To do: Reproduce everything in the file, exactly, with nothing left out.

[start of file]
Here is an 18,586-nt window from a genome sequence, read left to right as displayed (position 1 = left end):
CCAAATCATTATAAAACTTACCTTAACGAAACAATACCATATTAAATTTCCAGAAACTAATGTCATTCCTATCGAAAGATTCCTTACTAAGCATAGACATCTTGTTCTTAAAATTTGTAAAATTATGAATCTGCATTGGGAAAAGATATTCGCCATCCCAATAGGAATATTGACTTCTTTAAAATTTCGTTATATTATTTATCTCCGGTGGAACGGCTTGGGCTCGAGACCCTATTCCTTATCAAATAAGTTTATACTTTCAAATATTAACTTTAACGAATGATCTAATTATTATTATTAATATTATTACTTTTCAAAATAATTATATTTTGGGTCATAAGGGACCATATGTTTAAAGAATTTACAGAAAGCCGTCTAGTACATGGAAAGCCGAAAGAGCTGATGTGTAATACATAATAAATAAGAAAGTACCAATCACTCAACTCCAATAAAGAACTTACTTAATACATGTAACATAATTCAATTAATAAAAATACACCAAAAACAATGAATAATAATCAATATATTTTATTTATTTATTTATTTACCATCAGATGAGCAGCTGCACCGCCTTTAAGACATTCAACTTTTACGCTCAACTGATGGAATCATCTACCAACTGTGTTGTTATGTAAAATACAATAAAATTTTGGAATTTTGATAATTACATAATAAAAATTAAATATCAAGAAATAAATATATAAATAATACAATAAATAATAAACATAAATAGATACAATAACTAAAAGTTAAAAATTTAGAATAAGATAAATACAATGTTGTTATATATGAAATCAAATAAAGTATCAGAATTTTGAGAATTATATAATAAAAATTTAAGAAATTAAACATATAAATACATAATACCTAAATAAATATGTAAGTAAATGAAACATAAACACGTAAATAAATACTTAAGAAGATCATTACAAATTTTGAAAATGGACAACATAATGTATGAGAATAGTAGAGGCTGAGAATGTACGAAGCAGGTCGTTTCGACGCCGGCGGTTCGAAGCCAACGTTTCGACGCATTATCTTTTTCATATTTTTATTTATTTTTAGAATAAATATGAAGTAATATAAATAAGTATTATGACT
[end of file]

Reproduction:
Here is an 18,586-nt window from a genome sequence, read left to right as displayed (position 1 = left end):
CCAAATCATTATAAAACTTACCTTAACGAAACAATACCATATTAAATTTCCAGAAACTAATGTCATTCCTATCGAAAGATTCCTTACTAAGCATAGACATCTTGTTCTTAAAATTTGTAAAATTATGAATCTGCATTGGGAAAAGATATTCGCCATCCCAATAGGAATATTGACTTCTTTAAAATTTCGTTATATTATTTATCTCCGGTGGAACGGCTTGGGCTCGAGACCCTATTCCTTATCAAATAAGTTTATACTTTCAAATATTAACTTTAACGAATGATCTAATTATTATTATTAATATTATTACTTTTCAAAATAATTATATTTTGGGTCATAAGGGACCATATGTTTAAAGAATTTACAGAAAGCCGTCTAGTACATGGAAAGCCGAAAGAGCTGATGTGTAATACATAATAAATAAGAAAGTACCAATCACTCAACTCCAATAAAGAACTTACTTAATACATGTAACATAATTCAATTAATAAAAATACACCAAAAACAATGAATAATAATCAATATATTTTATTTATTTATTTATTTACCATCAGATGAGCAGCTGCACCGCCTTTAAGACATTCAACTTTTACGCTCAACTGATGGAATCATCTACCAACTGTGTTGTTATGTAAAATACAATAAAATTTTGGAATTTTGATAATTACATAATAAAAATTAAATATCAAGAAATAAATATATAAATAATACAATAAATAATAAACATAAATAGATACAATAACTAAAAGTTAAAAATTTAGAATAAGATAAATACAATGTTGTTATATATGAAATCAAATAAAGTATCAGAATTTTGAGAATTATATAATAAAAATTTAAGAAATTAAACATATAAATACATAATACCTAAATAAATATGTAAGTAAATGAAACATAAACACGTAAATAAATACTTAAGAAGATCATTACAAATTTTGAAAATGGACAACATAATGTATGAGAATAGTAGAGGCTGAGAATGTACGAAGCAGGTCGTTTCGACGCCGGCGGTTCGAAGCCAACGTTTCGACGCATTATCTTTTTCATATTTTTATTTATTTTTAGAATAAATATGAAGTAATATAAATAAGTATTATGACT